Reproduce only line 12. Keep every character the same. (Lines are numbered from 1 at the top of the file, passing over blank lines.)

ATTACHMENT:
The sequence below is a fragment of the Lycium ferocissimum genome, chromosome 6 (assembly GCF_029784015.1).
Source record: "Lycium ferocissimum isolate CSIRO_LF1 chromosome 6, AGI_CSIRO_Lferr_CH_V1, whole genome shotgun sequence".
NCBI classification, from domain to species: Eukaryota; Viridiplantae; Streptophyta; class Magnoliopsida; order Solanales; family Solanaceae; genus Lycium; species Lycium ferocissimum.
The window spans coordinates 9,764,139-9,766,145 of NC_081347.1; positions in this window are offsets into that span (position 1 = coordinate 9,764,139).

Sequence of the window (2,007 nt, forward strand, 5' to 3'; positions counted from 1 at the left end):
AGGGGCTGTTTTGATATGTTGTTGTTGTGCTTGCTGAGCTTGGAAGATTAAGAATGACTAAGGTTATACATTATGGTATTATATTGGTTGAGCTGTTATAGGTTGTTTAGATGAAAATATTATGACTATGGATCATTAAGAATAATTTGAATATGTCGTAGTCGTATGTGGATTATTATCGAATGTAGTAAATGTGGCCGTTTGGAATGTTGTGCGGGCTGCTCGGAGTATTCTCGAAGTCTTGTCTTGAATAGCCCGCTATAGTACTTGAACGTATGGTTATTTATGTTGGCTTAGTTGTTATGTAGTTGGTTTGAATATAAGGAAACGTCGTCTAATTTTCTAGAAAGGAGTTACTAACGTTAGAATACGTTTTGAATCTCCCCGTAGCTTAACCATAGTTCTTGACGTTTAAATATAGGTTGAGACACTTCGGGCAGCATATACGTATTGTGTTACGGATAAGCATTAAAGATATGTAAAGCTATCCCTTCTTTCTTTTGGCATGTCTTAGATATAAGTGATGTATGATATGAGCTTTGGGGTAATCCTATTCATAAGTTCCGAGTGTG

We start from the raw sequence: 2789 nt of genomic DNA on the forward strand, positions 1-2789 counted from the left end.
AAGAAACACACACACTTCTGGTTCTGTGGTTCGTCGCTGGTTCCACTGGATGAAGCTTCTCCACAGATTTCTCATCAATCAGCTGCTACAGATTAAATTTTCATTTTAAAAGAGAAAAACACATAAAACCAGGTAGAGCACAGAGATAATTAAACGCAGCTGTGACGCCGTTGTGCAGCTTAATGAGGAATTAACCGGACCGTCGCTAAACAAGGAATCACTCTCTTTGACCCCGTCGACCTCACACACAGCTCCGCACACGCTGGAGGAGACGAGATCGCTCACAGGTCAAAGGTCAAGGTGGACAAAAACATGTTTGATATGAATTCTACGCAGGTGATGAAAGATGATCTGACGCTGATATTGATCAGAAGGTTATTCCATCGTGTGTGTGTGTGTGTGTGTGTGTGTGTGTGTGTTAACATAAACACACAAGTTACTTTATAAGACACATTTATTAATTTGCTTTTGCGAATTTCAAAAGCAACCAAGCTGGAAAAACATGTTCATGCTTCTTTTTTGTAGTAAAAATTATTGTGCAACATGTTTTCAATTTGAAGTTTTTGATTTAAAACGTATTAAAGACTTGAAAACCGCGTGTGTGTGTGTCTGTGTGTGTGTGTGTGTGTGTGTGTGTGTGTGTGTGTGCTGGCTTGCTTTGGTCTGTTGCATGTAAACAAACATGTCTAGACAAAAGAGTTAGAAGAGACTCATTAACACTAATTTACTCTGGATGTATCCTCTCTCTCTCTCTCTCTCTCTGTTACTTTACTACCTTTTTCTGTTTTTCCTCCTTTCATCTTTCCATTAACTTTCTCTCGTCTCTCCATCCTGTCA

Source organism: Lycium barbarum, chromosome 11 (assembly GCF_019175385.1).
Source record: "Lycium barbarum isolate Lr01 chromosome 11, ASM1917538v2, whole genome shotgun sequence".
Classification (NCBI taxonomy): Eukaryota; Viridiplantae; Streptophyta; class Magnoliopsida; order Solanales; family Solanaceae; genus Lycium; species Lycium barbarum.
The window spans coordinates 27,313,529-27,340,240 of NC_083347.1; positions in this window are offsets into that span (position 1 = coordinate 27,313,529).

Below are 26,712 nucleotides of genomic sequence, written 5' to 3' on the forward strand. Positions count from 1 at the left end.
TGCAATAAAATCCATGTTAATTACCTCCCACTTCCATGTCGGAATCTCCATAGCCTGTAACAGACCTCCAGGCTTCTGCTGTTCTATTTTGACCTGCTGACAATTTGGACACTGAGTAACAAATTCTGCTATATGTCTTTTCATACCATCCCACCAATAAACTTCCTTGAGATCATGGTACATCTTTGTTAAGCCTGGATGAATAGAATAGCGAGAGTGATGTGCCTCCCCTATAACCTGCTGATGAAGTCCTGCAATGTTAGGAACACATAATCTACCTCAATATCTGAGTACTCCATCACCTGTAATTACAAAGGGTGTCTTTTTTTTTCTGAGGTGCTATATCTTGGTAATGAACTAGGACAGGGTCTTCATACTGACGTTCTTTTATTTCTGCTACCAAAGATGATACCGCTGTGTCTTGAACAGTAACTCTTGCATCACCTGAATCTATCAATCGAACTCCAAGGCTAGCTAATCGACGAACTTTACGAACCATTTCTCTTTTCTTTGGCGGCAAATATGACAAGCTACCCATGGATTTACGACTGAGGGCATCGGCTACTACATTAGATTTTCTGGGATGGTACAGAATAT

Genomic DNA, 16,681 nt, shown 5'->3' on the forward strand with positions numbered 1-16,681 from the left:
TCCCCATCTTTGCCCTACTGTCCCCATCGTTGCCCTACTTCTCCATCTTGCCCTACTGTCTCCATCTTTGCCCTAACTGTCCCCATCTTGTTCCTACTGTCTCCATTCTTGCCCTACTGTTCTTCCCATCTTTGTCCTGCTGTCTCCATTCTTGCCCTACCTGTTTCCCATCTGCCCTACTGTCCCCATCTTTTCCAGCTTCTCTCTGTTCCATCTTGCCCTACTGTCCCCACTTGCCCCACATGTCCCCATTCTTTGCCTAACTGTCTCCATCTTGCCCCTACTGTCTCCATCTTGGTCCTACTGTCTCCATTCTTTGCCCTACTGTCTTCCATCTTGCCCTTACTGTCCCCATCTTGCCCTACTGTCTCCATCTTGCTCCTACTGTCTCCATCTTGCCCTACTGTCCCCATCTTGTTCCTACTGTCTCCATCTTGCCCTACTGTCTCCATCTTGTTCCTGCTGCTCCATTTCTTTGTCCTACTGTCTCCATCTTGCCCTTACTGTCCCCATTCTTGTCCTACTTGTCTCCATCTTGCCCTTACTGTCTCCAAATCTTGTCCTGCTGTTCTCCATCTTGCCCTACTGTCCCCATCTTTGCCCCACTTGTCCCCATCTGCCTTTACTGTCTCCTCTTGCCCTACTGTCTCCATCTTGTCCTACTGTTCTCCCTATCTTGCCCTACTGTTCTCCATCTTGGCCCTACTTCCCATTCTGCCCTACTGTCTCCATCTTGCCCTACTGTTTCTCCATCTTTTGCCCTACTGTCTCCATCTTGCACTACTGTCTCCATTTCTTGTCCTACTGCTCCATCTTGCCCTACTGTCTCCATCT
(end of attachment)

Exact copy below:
The window spans coordinates 27,313,529-27,340,240 of NC_083347.1; positions in this window are offsets into that span (position 1 = coordinate 27,313,529).